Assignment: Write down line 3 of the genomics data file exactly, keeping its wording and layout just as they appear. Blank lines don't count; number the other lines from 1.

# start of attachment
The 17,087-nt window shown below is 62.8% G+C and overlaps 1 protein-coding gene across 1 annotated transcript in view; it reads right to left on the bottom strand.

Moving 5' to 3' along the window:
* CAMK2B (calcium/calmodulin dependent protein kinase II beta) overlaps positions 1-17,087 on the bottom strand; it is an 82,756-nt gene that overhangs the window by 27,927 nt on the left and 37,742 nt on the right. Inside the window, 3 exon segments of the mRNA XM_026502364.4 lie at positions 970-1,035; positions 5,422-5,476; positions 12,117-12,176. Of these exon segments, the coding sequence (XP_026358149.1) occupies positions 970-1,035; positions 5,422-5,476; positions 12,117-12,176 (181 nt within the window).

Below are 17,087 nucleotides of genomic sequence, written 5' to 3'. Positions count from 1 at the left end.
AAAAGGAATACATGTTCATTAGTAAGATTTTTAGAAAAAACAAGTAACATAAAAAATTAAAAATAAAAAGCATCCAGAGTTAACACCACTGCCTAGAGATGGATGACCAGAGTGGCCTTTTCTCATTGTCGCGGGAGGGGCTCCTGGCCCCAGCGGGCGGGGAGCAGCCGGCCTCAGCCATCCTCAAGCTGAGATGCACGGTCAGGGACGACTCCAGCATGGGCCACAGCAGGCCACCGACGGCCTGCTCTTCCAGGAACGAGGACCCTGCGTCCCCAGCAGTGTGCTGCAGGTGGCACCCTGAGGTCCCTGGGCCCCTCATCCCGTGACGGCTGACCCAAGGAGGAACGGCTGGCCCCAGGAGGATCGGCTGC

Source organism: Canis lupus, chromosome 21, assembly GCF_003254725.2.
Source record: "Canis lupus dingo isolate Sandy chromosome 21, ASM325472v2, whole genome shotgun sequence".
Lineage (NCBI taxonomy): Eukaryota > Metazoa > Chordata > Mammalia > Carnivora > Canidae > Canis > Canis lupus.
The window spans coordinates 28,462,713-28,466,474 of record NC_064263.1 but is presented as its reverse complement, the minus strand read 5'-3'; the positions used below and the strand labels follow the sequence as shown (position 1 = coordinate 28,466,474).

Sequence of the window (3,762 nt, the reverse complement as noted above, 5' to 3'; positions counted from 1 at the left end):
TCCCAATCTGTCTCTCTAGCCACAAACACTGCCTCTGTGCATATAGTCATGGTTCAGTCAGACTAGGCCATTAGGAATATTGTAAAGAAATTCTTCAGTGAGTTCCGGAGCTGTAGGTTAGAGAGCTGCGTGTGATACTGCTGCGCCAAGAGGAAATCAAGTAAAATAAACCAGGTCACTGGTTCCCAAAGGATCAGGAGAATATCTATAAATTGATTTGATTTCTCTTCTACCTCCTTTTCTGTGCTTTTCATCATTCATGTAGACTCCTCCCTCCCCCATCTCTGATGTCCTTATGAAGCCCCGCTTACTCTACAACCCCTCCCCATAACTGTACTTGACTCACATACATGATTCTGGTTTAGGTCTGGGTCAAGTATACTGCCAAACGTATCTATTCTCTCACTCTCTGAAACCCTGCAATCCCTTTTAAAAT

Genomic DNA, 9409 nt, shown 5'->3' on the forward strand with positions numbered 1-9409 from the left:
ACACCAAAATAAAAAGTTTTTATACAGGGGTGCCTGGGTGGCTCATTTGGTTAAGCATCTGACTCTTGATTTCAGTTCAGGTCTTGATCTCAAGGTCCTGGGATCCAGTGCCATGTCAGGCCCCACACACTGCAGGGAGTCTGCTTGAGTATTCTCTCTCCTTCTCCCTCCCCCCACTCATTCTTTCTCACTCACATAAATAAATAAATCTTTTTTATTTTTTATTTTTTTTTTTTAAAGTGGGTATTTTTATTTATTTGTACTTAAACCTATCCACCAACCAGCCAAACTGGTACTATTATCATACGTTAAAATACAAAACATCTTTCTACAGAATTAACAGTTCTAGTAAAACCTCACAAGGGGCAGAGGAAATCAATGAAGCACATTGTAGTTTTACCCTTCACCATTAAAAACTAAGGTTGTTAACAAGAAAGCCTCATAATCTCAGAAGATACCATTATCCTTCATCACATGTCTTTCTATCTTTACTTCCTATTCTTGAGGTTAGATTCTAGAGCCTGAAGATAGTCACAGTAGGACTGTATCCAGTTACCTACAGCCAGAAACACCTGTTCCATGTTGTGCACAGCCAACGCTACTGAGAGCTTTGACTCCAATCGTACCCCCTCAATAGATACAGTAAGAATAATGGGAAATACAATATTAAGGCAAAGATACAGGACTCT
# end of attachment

* CAMK2B (calcium/calmodulin dependent protein kinase II beta) overlaps positions 1-17,087 on the bottom strand; it is an 82,756-nt gene that overhangs the window by 27,927 nt on the left and 37,742 nt on the right. Inside the window, 3 exon segments of the mRNA XM_026502364.4 lie at positions 970-1,035; positions 5,422-5,476; positions 12,117-12,176. Of these exon segments, the coding sequence (XP_026358149.1) occupies positions 970-1,035; positions 5,422-5,476; positions 12,117-12,176 (181 nt within the window).